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Illinois researcher uses XSEDE to contribute to black hole image

Charles Gammie, a professor of Physics and Astronomy at the University of Illinois, used supercomputer simulations to help confirm the first-ever captured image of a black hole.


Black Hole GIF



By: Boswell Hutson, National Center for Supercomputing Applications


Thanks in part to resources allocated through the Extreme Science and Engineering Discovery Environment (XSEDE) and the Blue Waters supercomputer at the National Center for Supercomputing Applications (NCSA), a massive research collaboration was able to confirm a picture of a black hole for the first time ever this month.


A research team led by Charles Gammie, a professor of Physics and Astronomy at the University of Illinois at Urbana-Champaign and a long-time XSEDE user, played a vital role in laying the groundwork in the imaging of the M87 black hole. The image was captured by the Event Horizon Telescope (EHT) collaboration, a global network of radio dishes that use short radio wavelengths to construct the equivalent of a giant interferometer, which helps to track the size and movement of black holes.


But scientists can't simply look into the sky and see a black hole, especially when none have ever been seen before. Instead, researchers must perform simulations to determine what exactly to look for, forming a blueprint based on prior observations and astrophysical processes surrounding black holes. Behind the viral image of a black hole is a massive collaboration of scientists, like Gammie, who are harnessing the power of supercomputing to interpret these groundbreaking astronomical discoveries and inform future observations.


"I had allocations on TeraGrid for aspects of this work, and then continued using NSF-funded supercomputers during the transition from TeraGrid to XSEDE," said Gammie. "So I think we've been using XSEDE since it was founded."


Through simulations on XSEDE-allocated resources and the Blue Waters system at Illinois, Gammie and his team were able to build massive astrophysical models. First, Gammie's lab used Blue Waters to investigate magnetic turbulence, one of the many mysteries shrouding black holes.


"These [turbulence] simulations gave us more confidence in the simulations that we did to model M87. This process of turbulence in the gas that's circulating around the black hole is fundamental to the entire process. We wanted to check whether we were getting that right, or whether we had to use 2x or 10x the resolution to get it done. Blue Waters enabled us to do that initial check."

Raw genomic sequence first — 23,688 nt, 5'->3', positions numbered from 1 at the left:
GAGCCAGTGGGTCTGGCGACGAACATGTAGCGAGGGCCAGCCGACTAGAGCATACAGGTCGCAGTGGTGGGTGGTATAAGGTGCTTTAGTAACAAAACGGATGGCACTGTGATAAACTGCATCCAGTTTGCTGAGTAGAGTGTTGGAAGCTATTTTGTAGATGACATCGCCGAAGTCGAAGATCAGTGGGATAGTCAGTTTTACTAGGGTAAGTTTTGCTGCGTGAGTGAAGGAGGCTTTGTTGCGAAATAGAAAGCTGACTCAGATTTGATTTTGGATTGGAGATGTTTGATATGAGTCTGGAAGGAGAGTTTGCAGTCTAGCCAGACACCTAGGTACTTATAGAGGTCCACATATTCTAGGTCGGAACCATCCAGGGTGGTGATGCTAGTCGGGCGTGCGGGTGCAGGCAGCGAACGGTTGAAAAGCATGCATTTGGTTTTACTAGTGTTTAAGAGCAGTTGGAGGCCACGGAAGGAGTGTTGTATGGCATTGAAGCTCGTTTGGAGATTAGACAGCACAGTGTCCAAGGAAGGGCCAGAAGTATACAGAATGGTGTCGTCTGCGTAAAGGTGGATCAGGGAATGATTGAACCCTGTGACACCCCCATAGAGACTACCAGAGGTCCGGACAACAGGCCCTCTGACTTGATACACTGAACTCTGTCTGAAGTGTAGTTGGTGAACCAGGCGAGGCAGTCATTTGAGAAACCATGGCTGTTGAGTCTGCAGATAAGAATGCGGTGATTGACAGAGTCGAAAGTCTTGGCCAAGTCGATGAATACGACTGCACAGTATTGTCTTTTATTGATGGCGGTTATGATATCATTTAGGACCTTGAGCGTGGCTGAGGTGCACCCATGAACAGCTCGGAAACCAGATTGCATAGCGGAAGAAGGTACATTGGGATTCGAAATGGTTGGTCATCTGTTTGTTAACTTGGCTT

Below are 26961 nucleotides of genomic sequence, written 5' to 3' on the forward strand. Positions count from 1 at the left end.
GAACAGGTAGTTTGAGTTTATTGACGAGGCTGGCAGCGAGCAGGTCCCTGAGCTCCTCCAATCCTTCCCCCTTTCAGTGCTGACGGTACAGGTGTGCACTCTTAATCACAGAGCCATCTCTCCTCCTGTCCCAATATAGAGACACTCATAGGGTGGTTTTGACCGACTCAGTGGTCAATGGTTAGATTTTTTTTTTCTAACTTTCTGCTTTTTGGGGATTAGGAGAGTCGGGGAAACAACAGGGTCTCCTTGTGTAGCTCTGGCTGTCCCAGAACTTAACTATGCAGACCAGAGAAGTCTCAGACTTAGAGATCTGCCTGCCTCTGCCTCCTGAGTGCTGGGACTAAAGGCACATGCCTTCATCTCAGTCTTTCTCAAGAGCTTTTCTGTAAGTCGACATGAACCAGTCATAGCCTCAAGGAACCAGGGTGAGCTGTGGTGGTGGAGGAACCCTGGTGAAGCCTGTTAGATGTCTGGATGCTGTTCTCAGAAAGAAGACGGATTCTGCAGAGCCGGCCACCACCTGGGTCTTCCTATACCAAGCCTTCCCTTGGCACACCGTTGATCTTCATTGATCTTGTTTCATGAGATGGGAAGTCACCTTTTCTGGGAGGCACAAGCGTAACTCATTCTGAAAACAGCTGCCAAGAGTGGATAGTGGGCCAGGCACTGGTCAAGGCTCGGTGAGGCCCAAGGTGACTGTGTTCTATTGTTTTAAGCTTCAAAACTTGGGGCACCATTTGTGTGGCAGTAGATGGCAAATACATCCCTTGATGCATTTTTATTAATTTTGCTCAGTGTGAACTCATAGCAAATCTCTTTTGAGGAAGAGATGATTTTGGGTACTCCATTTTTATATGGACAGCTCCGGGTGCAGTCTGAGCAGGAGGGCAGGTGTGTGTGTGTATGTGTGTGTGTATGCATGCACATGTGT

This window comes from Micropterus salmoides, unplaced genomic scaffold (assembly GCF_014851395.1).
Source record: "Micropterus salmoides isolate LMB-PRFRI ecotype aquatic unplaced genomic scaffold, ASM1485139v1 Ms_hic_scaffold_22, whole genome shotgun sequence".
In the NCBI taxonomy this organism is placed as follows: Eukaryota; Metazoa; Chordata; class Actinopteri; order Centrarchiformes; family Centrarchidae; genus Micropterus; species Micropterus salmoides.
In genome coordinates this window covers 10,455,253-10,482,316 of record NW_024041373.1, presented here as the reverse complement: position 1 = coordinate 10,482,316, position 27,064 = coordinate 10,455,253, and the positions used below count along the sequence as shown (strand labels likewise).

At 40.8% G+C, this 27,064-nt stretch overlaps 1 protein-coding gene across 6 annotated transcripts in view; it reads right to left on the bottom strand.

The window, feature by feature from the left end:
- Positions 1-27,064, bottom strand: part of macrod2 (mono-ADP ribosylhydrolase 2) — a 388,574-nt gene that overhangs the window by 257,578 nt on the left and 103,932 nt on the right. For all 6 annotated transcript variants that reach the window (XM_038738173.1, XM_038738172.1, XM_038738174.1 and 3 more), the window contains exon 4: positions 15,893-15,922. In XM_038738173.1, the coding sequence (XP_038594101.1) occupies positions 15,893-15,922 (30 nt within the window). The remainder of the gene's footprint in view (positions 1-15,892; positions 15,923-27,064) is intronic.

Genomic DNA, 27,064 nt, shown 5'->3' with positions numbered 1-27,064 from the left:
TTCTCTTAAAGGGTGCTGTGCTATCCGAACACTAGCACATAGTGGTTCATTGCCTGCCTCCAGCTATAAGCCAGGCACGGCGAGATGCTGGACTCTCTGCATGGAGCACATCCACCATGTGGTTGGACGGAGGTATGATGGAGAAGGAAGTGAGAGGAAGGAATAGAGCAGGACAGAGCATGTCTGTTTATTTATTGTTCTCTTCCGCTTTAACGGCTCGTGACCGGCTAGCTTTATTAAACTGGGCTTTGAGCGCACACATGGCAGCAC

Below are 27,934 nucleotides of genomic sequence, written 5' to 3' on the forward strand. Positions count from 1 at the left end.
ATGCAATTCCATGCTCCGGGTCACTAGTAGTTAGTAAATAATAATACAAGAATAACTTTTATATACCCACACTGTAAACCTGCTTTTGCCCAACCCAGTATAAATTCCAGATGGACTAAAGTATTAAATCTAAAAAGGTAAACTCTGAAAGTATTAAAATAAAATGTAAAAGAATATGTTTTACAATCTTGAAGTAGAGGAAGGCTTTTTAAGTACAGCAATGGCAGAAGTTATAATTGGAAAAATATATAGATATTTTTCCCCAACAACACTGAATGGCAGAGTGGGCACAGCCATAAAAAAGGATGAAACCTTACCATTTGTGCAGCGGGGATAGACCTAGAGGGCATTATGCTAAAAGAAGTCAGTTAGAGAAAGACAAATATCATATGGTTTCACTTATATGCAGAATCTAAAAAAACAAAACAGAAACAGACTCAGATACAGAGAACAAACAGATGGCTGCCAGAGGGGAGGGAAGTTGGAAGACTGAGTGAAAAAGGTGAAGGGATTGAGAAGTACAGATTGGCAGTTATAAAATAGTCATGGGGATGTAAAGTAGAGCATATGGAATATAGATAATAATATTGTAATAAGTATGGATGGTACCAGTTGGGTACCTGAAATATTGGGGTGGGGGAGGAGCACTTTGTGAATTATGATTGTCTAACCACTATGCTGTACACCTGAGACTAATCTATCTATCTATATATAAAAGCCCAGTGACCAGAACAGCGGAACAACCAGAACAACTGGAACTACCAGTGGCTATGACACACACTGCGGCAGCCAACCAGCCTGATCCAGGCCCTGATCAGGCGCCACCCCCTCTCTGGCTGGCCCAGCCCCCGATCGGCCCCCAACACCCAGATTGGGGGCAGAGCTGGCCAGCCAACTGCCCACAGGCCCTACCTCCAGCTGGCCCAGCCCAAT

With these initial simulations in hand, Gammie's team used an XSEDE allocation on the Stampede2 supercomputer, located at the Texas Advanced Computing Center (TACC), to build off the earlier work  and conduct the bulk of their simulations.


"On Stampede2 we ran large hydro simulations of the gas orbiting and falling into the black hole. We also ran synthetic imaging software, developed in our group, that takes the data from these large hydro simulations and makes a relativistically consistent image from it," said Gammie. "We include the bending of light around the black hole and time delays and all of the strange things that happen around black holes."


Through these simulations, Gammie and his team provided important analysis to the imaging process, building theoretical models for researchers to use as a guide for what a potential black hole image might look like, and what informs their actions.


"When we went to interpret the EHT data on Stampede2, we used these simulations to build a huge library of simulations and synthetic images based on the simulations. We then compared the images to the EHT results to see which models worked and which didn't," said Gammie. "We ran around 60 simulations and we have in excess of 60,000 synthetic images based on those simulations."


"In particular, we found that the models in which the black hole is not spinning, do not work," Gammie continued. "Only the black holes with spin were consistent with all of the EHT data."


With the theoretical models and high-resolution simulation, Gammie and his team were able to provide clear insight for the EHT collaboration, ultimately contributing important information to the first-ever image of a black hole, an emphatic moment in human scientific history.


This work, which was published in The Astrophysical Journal Letters, used the Extreme Science and Engineering Discovery Environment (XSEDE), which is supported by National Science Foundation grant number ACI-1548562. The study, "Event Horizon Telescope, Black Holes and the Origin of Earth's Moon," is supported by XSEDE grant number AST170024.